It seems a telling portrayal of the imperfections of humanity–that in our own strength, even the best of us fall so short of true Goodness–which is only found in the One True God.
 

Galadriel
Guest

I know which character you’re talking about, but it seems to me that the bad guys’ response to said character’s actions are still way out of proportion. Or to put it another way–the bad guys are getting way too many excuses for the their actions.

Janeen Ippolito
Guest

Oh I agree, the bad guys are definitely taking things too hard–but that’s the nature of evil.  It’s selfish and self-centered, only thinking of it’s own hurt and all too happy to pull down others into the mire.

Galadriel
Guest

And the writers are siding with the bad guys, imo.

Galadriel
Guest

And the writers are siding with the bad guys, imo.

Janeen Ippolito
Guest

Oh I agree, the bad guys are definitely taking things too hard–but that’s the nature of evil.  It’s selfish and self-centered, only thinking of it’s own hurt and all too happy to pull down others into the mire.

Galadriel
Guest

I know which character you’re talking about, but it seems to me that the bad guys’ response to said character’s actions are still way out of proportion. Or to put it another way–the bad guys are getting way too many excuses for the their actions.

Janeen Ippolito
Guest

I love your Matrix reference!  I’ve read things about Matrix symbology before, but that was a fresh spin on it–I never connected what the “outsiders” were doing as selflessness, even though it was.  Hmmm…

I’m a fan of “Once Upon a Time” and I love their new story arc.  A major character, who has always been ‘good’ and made the right decisions and brought people to justice, fell prey to the desire for revenge and bloodshed.  What was convicting was that I understood her reasons–the writers made such a good case for why it was time for her to strike back at those who had taken so much from her.  The system had failed.

And yet, all the right reasons don’t excuse murder.  In later episodes, instead of just giving her a clean slate, the character is having to deal with the emotional and psychological ramifications of her actions.  There seems to be no redemption. 

It seems a telling portrayal of the imperfections of humanity–that in our own strength, even the best of us fall so short of true Goodness–which is only found in the One True God.
 

Teddi Deppner
Guest

Great examples, Morgan. This happens to me all the time!

Teddi Deppner
Guest

Great examples, Morgan. This happens to me all the time!

Pauline
Guest

Amazing how truth worms its way into the secular world. God is amazing! Thanks for the article Morgan!

Pauline
Guest

Amazing how truth worms its way into the secular world. God is amazing! Thanks for the article Morgan!

Jeff Reynolds
Guest

Very good blog, Morgan.
Fantasy and Sci Fi both lend themselves to symbolism, and that makes it a good conduit to sharing a Christian message. Also, sometimes a Christian may see a glimpse of God’s truth in a symbol that the author/director did not intend.
I remember a movie — to call it a B-Movie would be a compliment — called Sorceress. Violent, occultic, and very sensual. But the heroines were told in trouble they were to say the name. When they said it during the climax, an image appeared in the stars, and destroyed the bad guy’s image. The image? A lion. As in Lion of the Tribe of Judah?
One case in point about something that wasn’t meant to glorify God but used by believers for that purpose? There’s a popular new-age composer who wrote music for a movie and dedicated it to the Greek god Pan. His name? Vangelis. The theme? Chariots of Fire, music that inspires Christians as much as the movie does.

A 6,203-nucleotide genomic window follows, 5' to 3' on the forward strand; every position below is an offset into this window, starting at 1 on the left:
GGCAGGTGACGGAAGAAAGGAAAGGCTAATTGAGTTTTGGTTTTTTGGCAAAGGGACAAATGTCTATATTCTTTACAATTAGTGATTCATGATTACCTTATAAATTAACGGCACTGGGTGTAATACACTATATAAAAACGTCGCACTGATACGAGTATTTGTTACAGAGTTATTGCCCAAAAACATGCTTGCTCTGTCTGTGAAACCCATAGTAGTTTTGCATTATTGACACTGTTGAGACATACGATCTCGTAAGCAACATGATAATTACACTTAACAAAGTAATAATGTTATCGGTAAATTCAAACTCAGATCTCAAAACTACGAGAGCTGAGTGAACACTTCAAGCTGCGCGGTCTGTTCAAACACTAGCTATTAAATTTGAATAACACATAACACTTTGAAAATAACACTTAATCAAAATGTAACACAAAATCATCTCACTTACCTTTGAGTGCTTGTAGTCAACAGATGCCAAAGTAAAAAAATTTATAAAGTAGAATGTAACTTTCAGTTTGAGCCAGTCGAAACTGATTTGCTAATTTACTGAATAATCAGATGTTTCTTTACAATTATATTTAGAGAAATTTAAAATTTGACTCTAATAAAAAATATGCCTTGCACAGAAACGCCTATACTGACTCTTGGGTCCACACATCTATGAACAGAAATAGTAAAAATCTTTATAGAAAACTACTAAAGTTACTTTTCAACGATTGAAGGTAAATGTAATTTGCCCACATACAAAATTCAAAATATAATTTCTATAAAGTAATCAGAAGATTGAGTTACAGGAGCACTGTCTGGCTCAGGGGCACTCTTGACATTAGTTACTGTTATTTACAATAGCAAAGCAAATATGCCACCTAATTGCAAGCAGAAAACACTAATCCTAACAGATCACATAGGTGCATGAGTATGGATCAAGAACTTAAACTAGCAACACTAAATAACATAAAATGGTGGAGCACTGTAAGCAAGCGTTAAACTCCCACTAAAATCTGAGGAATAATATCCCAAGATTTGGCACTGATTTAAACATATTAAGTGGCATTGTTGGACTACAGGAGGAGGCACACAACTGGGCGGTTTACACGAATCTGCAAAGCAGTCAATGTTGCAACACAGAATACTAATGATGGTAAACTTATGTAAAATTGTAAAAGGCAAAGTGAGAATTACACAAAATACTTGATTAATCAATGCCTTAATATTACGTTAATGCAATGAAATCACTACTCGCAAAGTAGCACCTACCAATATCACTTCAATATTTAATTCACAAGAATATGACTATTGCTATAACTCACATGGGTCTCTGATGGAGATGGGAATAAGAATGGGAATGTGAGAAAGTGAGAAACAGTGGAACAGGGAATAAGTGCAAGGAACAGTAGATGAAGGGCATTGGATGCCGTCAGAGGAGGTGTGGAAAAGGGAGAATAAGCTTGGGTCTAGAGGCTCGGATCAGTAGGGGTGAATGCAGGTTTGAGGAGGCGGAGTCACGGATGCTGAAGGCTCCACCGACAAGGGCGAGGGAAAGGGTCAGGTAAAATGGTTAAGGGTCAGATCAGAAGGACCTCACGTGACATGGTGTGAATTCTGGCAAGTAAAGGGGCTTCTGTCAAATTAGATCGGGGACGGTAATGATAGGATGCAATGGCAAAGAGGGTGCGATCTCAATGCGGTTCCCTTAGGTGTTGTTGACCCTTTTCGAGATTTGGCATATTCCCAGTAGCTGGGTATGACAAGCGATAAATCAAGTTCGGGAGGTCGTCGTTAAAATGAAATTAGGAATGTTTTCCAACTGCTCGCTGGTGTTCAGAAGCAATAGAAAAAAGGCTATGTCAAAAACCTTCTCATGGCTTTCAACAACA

Jeff Reynolds
Guest

Very good blog, Morgan.
Fantasy and Sci Fi both lend themselves to symbolism, and that makes it a good conduit to sharing a Christian message. Also, sometimes a Christian may see a glimpse of God’s truth in a symbol that the author/director did not intend.
I remember a movie — to call it a B-Movie would be a compliment — called Sorceress. Violent, occultic, and very sensual. But the heroines were told in trouble they were to say the name. When they said it during the climax, an image appeared in the stars, and destroyed the bad guy’s image. The image? A lion. As in Lion of the Tribe of Judah?
One case in point about something that wasn’t meant to glorify God but used by believers for that purpose? There’s a popular new-age composer who wrote music for a movie and dedicated it to the Greek god Pan. His name? Vangelis. The theme? Chariots of Fire, music that inspires Christians as much as the movie does.

Carol Moore
Guest

Oh yes I see Gods hand on so many odd places….as weird as “Lost” was, I felt the writer had to have spiritual training….but then turned it for the strangeness we all seen to crave. Scary times. But I very much agree we with you. It was strange you mentioned Star Wars. When the first one came out we lived in AK and a friend who was president of a small Bible college went into Anchorage to see the first Star Wars and he said the same thing….he could see God all through the movie. God is just AWESOME in what he can use!!! Even me!!!

Carol Moore
Guest

Oh yes I see Gods hand on so many odd places….as weird as “Lost” was, I felt the writer had to have spiritual training….but then turned it for the strangeness we all seen to crave. Scary times. But I very much agree we with you. It was strange you mentioned Star Wars. When the first one came out we lived in AK and a friend who was president of a small Bible college went into Anchorage to see the first Star Wars and he said the same thing….he could see God all through the movie. God is just AWESOME in what he can use!!! Even me!!!

Timothy Stone
Member

I thought of the Lord while watching the Doctor Who episode Utopia, the first of the three-part finale to season Three of the revived series. I also thought of George Lucas, perhaps unintentionally, doing a story that fits in with the idea of predestination when it came to Anakin in Star Wars. There is so much ways of, as Tolkien might call it, applicability to get from much of speculative fiction.

Timothy Stone
Member

I thought of the Lord while watching the Doctor Who episode Utopia, the first of the three-part finale to season Three of the revived series. I also thought of George Lucas, perhaps unintentionally, doing a story that fits in with the idea of predestination when it came to Anakin in Star Wars. There is so much ways of, as Tolkien might call it, applicability to get from much of speculative fiction.